The long-standing etiquette of professional communication is beginning to change as the boundaries separating our work and personal lives become more blurred, thanks to flexible working practices.

Some will see this as a negative step, devaluing the work relationship and causing distractions at work. Often a misguided LinkedIn post is relegated to Facebook, for example.

And while it is important to maintain professionalism, trust and integrity in your day job, some movement towards a more personable and human interaction could actually bring surprising benefits.

Emojis or Similes are one tool that, if used properly, can contribute to a more natural conversation flow, better collaborative relationships and deeper understanding of the issues at hand.

 

Building Better Relationships

Using emoji’s appropriately within business emails and text-based chat can support better relationships by injecting a bit of your character in to the messages.

The choice of emoji, frequency and placement can all provide subtle clues to the reader as to your overall demeanour, and they can easily be added so as not to affect the overall content of the message.

Most people now include emoji’s in their personal messages, so it provides a familiar reference point for the reader, but of-course the beauty of picture-grams is that no explanation is necessary.

 

Setting the Tone to Avoid Misunderstandings

Text based communication has always suffered from the absence of ‘tone’. It’s easy to misunderstand the meaning behind a sentence that could be read in many different ways, and I’m sure this has been the source of many business relationships souring.

Despite the attempted introduction of a sarcasm symbol, particularly useful in Britain, there isn’t a more effective way to communicate the tone of your message than adding an appropriate emoji.

From cheerful, innocent, non-assuming to urgent, angry and explosive, there’s an emoji for every situation.

 

Knowing When Not to Use Them

Of course, there are times not to use emoji’s, particularly if you know the recipient is not comfortable with them.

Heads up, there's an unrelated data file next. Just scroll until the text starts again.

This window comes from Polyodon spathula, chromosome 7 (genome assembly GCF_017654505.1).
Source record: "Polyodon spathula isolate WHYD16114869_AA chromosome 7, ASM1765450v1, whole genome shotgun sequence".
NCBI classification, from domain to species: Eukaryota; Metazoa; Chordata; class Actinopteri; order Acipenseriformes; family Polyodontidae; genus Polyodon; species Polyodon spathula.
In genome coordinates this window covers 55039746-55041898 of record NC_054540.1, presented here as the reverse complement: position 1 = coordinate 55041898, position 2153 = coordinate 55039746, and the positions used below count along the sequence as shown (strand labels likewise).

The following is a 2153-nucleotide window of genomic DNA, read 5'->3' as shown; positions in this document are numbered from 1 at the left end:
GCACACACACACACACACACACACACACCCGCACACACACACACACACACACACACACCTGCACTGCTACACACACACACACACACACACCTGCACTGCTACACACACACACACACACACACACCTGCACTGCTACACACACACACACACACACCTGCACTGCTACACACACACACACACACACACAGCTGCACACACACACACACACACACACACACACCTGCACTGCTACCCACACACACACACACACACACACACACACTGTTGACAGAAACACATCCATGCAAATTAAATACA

The customer is always right, and you must communicate on their level, even if this means no emoji’s!

You can easily tell but observing their communication patterns.

  •  Do they avoid emojis completely?
  • Do they only add one at the sign-off to a message?
  •  Do they scatter them throughout the text?

All provide clues to help you make an appropriate response.

 

Brand & Emoji Policies

For many organisations, particularly start-ups and younger companies, applying a consistent brand across their organisation is incredibly important.

To achieve this, it can often be beneficial to issue communication guidelines, brand prospectus or a tone-of-voice policy to ensure everyone stays “on message”.

Emoji use could form a part of those policies, but it should also be expanded to consider the clarity of language used – particularly in tech based businesses.

 

How Does this Relate to Risk Management?

Improving communication between people is always beneficial.

However, in risk management and ISO Management Systems, people can often be a weakness and finding ways to better engage them is a critical success factor.

All Annex SL based ISO standards includes communications section, requiring considerations of: What to Communicate, When, with Whom, by Whom and How.

Consider if there are any aspects of that communication which could be put across clearer or with more character through the use of emojis, while retaining the central message you intended…

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Source: ARM
How Emoji’s Could be Good for Business!